LOS ANGELES -- Nicholas Hoult gets to do plenty of stiff legged walking and depressing moaning as a zombie in the new film "Warm Bodies." But when his character gets the girl in the end, it's not to eat her brains but to win her heart.
The young British actor's task was to make it believable that a guy who only grunts and groans could make this bizarre take on a "Romeo & Juliet" relationship work.
"I think for most men, grunting and groaning is how we want to communicate," Hoult says with a smile. "That was something that attracted me to the film. It's one of those strange roles that don't come along very often.
"As I read it, I knew there was a lot of strange stuff that I would have to think about to make this work and make the audience care for my character and want to see him succeed."
To prepare for the role, he watched a lot of zombie movies, took some zombie classes and then trusted his instincts when he got on the set.
Hoult is only 23, but he has plenty of past work that helped him tune his instincts. He started acting when he 7 and has already appeared in "About a Boy," "Clash of the Titans," "A Single Man" and "X-Men: First Class."
This year, along with "Warm Bodies," he stars in the upcoming "Jack the Giant Slayer."
The zombie classes helped him get past the embarrassment of walking like a zombie. He became so comfortable he found himself slipping into the stilted gate when he was on a treadmill or just walking down a hotel corridor. The toughest part was the zombie run.
"My mates got a good laugh when they saw me trying to run," Hoult says.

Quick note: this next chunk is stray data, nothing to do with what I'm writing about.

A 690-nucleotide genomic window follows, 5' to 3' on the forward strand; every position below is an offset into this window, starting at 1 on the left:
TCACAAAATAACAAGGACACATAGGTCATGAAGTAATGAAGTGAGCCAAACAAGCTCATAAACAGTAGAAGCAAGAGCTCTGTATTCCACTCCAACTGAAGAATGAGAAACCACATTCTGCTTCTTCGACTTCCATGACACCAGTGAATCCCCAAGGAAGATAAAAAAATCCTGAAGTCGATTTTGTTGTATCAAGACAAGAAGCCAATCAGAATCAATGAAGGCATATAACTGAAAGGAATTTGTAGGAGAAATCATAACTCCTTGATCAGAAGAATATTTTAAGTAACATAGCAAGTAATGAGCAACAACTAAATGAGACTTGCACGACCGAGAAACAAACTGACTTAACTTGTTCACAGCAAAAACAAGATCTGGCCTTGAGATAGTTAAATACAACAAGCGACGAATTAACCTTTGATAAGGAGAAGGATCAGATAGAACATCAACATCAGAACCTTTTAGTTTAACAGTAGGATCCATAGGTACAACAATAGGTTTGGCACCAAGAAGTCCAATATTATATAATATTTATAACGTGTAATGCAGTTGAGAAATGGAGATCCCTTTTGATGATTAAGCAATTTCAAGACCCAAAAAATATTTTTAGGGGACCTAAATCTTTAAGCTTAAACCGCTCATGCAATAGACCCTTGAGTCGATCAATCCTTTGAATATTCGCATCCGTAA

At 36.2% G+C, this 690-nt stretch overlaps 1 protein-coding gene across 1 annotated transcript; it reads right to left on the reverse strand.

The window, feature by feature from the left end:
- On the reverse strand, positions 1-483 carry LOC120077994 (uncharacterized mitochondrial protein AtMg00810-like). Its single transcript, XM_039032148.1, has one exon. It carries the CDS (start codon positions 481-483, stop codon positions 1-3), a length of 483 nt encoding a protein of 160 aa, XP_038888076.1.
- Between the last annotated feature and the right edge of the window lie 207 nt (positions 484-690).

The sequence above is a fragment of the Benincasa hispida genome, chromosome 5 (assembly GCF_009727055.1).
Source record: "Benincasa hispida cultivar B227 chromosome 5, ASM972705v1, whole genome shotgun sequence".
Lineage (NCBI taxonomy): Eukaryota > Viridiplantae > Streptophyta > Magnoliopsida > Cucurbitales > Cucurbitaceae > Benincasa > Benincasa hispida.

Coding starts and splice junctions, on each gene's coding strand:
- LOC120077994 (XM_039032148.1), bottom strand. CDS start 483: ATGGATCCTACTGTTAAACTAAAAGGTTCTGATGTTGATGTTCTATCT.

Not every decision he made to play a zombie proved wise. Hoult suggested to director Jonathan Levine that zombies probably wouldn't blink. He agreed and that became part of his performance. Hoult would later rue that suggestion as he found himself straining to keep his eyes open in long scenes.
It might seem odd that anyone with a pulse could love a zombie, but Hoult says his zombie offers his true love protection, hope and a good sense of humor.
In a romance, a boy -- dead or alive -- needs someone to love. The selection came down to five actresses, including Teresa Palmer.
It was obvious to Hoult the Aussie actress had the bubbly energy the role needed to counter his nearly no-energy work as a zombie. He knew she was the right person when they read a scene together.
"At the end of the scene she gave me a little smile and a nudge and a laugh. It kind of made me smile. That's when I thought this is the girl that can definitely make our kind of different zombie movie work," Hoult says.
Palmer, whose credits include "The Sorcerer's Apprentice" and "I Am Number Four," was attracted to the project because she would play a strong female character, something that's not usually the case when zombies come chomping.
"I'm not a fan of the damsel in distress. I like the empowered woman. All the women in my life are very strong and can handle there own. Certainly, Julie can," Palmer says. "She knows how to shoot a gun and protect herself. I love that's she's feisty enough to try and escape her situation."
The concern Palmer had was how she would be able to play scenes with someone who could do little more than grunt.
The answer came from Hoult, who was able to convey so much emotion with his eyes, face and body.
Hoult's face was so expressive -- especially when he gave her a shocked/enamored look -- that Palmer often had trouble not laughing.
Palmer always saw "Warm Bodies" as a love story that just happened to have zombies. But it took her awhile to pick up all of the subtle references to "Romeo & Juliet."
It finally hit her in the scene where she tries to guess her zombie suitor's name. All he can remember is that it starts with an R.
"I am guessing and say Richard and Robert. Then I say Romeo. Jonathan Levine told me I shouldn't actually say Romeo. That's when I got it," Palmer says.
TV and movie critic Rick Bentley can be reached at (559) 441-6355, email@example.com
or @RickBentley1 on Twitter. Read his blog at fresnobeehive.com.